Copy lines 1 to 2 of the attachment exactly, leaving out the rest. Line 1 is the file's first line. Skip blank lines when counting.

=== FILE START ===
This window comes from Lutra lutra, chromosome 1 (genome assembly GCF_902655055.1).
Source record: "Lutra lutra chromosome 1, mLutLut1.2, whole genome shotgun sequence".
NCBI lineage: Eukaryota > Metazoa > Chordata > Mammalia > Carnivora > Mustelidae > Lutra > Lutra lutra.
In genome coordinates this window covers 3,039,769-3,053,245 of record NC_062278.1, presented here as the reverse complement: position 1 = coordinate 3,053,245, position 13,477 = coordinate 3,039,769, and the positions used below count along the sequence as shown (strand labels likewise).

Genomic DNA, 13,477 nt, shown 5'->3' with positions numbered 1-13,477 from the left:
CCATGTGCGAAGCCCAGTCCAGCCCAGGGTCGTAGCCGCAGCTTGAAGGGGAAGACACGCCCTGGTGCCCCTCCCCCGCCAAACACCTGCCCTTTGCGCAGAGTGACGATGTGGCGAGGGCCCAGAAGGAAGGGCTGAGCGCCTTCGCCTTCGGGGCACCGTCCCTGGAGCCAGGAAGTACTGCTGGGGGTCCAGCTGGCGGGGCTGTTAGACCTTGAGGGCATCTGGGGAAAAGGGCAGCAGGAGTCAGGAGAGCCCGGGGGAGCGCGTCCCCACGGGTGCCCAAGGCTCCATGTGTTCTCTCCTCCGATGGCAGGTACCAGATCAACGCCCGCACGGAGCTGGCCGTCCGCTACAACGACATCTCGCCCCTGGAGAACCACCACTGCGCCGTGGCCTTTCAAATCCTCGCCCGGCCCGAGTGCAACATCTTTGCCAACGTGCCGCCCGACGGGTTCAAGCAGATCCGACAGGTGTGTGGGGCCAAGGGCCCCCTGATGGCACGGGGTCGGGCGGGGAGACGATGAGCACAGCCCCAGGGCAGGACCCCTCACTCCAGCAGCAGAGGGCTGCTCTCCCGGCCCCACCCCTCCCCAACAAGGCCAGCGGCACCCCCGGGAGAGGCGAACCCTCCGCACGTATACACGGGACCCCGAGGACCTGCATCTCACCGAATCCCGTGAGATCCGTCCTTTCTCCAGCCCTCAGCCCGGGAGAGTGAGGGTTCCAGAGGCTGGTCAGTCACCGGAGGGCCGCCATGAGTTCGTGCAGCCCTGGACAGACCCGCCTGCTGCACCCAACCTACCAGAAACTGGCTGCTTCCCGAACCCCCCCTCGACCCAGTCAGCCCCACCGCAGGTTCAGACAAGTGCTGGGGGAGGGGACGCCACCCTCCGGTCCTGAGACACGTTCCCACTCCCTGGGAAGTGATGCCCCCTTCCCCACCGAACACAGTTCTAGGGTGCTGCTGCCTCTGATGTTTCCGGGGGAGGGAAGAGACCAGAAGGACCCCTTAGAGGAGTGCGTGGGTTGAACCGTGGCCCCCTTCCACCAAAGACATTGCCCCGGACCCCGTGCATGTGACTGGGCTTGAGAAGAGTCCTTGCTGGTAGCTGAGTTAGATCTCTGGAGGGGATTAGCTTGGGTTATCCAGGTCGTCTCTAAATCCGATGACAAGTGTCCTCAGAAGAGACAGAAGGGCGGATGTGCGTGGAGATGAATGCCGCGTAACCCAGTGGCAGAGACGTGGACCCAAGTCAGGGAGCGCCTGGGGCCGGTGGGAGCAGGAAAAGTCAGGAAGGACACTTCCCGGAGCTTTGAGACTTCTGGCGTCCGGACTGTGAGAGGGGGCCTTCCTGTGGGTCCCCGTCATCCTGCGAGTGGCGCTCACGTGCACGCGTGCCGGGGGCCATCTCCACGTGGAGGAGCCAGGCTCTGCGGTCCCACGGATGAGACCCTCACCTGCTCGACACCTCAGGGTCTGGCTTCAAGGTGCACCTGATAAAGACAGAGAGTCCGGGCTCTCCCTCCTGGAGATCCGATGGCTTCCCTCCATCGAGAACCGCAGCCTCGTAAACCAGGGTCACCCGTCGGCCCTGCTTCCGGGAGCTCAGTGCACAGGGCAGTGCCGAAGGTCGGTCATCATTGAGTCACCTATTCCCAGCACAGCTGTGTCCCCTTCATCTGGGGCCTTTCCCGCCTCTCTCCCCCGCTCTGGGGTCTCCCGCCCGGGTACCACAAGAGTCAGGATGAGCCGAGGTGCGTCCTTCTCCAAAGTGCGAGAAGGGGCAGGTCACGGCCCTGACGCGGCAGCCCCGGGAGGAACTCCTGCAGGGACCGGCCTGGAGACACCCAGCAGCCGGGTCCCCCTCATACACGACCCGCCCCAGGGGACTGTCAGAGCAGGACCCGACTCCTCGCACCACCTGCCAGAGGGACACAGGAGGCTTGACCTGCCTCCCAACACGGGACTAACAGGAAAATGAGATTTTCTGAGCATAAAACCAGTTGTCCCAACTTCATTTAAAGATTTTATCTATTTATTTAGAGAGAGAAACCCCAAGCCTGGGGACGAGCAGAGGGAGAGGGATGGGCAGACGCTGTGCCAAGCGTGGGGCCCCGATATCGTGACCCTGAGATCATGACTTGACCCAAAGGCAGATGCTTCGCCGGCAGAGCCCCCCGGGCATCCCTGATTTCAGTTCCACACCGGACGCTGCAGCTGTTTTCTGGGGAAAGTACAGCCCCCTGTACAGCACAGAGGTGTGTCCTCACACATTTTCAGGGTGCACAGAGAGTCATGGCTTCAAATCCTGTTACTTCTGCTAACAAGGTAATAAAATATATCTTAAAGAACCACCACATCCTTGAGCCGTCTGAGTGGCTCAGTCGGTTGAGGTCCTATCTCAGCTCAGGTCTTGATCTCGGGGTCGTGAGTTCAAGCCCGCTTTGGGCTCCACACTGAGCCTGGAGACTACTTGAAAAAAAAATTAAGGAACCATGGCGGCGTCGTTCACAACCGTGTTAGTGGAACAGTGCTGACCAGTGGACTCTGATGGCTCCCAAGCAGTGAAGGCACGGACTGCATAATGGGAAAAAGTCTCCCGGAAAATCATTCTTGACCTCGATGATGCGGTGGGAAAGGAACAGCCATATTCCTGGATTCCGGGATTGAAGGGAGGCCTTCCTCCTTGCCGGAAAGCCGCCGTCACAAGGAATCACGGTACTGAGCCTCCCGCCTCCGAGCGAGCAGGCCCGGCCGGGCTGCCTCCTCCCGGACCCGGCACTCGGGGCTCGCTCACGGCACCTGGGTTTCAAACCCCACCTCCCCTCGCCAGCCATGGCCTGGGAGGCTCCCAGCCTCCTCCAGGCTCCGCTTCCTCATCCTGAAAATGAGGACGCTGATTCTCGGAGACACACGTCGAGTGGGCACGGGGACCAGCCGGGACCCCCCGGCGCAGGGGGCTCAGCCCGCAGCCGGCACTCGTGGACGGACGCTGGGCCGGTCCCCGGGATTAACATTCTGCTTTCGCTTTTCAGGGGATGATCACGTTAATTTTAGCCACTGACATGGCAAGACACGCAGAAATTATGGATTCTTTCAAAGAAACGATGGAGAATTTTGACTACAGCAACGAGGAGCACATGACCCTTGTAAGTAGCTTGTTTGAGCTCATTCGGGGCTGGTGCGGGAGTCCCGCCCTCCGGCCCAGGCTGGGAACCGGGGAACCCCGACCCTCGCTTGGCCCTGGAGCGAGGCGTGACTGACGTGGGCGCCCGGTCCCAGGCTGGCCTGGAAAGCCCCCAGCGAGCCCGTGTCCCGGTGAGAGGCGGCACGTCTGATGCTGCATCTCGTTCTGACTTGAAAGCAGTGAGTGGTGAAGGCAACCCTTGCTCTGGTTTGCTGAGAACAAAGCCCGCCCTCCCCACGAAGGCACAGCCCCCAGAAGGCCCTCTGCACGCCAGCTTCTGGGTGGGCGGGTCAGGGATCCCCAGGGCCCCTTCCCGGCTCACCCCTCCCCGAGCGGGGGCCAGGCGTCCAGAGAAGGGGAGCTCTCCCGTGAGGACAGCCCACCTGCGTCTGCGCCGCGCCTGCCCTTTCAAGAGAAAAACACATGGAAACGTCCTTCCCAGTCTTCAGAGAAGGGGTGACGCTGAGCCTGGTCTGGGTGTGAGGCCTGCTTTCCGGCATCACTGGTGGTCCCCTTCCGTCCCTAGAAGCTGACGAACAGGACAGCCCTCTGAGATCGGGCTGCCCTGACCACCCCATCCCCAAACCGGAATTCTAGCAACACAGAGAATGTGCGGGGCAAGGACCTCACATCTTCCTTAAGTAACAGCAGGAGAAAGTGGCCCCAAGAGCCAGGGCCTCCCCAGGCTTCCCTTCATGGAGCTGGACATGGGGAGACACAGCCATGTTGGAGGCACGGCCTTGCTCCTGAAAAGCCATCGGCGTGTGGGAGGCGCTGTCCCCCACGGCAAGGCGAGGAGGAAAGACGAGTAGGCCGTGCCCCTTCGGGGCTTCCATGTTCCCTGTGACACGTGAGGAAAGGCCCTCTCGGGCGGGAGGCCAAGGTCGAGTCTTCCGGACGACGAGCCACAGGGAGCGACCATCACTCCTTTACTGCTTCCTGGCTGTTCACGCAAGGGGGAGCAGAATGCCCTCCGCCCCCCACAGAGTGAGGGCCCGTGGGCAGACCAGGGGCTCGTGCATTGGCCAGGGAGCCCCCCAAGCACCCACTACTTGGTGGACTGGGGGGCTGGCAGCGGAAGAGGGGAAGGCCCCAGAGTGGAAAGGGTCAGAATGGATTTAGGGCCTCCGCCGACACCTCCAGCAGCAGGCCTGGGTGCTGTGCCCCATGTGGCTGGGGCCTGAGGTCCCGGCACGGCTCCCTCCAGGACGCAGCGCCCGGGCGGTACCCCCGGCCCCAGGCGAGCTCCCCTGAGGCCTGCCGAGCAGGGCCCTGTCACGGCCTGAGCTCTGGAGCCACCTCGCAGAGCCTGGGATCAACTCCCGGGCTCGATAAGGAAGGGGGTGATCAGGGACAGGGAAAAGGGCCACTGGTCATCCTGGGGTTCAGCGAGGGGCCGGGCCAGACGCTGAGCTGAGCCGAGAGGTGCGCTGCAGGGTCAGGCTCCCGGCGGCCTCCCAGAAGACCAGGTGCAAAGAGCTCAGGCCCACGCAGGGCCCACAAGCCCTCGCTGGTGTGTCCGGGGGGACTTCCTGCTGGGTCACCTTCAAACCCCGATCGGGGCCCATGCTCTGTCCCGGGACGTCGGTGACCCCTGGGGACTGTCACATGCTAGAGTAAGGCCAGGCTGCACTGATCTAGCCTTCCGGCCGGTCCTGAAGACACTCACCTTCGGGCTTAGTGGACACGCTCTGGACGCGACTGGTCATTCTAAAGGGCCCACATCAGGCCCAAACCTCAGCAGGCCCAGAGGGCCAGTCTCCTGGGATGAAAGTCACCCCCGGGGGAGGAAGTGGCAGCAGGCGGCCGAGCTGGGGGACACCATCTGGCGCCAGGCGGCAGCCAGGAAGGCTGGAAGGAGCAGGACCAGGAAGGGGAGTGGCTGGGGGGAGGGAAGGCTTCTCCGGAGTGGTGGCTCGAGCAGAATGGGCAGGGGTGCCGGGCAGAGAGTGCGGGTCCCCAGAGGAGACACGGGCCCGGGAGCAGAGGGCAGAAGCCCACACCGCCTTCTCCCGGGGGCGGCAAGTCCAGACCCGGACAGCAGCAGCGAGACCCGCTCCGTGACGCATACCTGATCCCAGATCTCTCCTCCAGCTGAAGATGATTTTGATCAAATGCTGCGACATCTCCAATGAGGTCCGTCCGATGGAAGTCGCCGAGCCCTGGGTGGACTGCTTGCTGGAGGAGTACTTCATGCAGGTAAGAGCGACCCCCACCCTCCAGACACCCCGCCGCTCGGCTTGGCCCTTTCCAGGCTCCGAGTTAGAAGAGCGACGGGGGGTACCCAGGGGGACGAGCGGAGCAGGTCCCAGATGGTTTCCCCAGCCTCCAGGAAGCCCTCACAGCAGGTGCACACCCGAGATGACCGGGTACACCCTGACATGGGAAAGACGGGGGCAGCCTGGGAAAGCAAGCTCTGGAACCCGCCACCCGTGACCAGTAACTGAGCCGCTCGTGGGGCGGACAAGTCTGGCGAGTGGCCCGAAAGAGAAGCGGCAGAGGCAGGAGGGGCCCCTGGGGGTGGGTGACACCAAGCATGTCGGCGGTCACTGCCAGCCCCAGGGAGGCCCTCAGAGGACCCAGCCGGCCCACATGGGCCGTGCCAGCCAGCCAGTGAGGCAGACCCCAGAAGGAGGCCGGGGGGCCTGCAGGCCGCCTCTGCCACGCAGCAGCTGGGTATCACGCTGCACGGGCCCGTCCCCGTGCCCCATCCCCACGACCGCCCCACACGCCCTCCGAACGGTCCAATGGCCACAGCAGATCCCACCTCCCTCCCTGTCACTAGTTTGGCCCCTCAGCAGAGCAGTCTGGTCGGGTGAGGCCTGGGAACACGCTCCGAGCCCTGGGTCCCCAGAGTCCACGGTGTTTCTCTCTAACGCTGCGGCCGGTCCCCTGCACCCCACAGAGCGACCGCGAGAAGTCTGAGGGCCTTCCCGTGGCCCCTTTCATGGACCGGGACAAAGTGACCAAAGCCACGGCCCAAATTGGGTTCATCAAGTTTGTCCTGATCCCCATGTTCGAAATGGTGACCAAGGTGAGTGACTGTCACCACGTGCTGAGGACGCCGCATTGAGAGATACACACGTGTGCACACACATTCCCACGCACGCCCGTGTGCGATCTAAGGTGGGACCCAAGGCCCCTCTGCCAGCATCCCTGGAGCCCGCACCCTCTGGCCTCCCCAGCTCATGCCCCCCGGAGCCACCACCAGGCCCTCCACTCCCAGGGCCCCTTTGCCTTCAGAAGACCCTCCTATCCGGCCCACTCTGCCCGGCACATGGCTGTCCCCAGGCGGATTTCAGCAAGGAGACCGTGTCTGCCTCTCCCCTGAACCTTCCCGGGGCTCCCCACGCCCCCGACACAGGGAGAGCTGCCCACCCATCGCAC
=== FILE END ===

This window comes from Lutra lutra, chromosome 1 (genome assembly GCF_902655055.1).
Source record: "Lutra lutra chromosome 1, mLutLut1.2, whole genome shotgun sequence".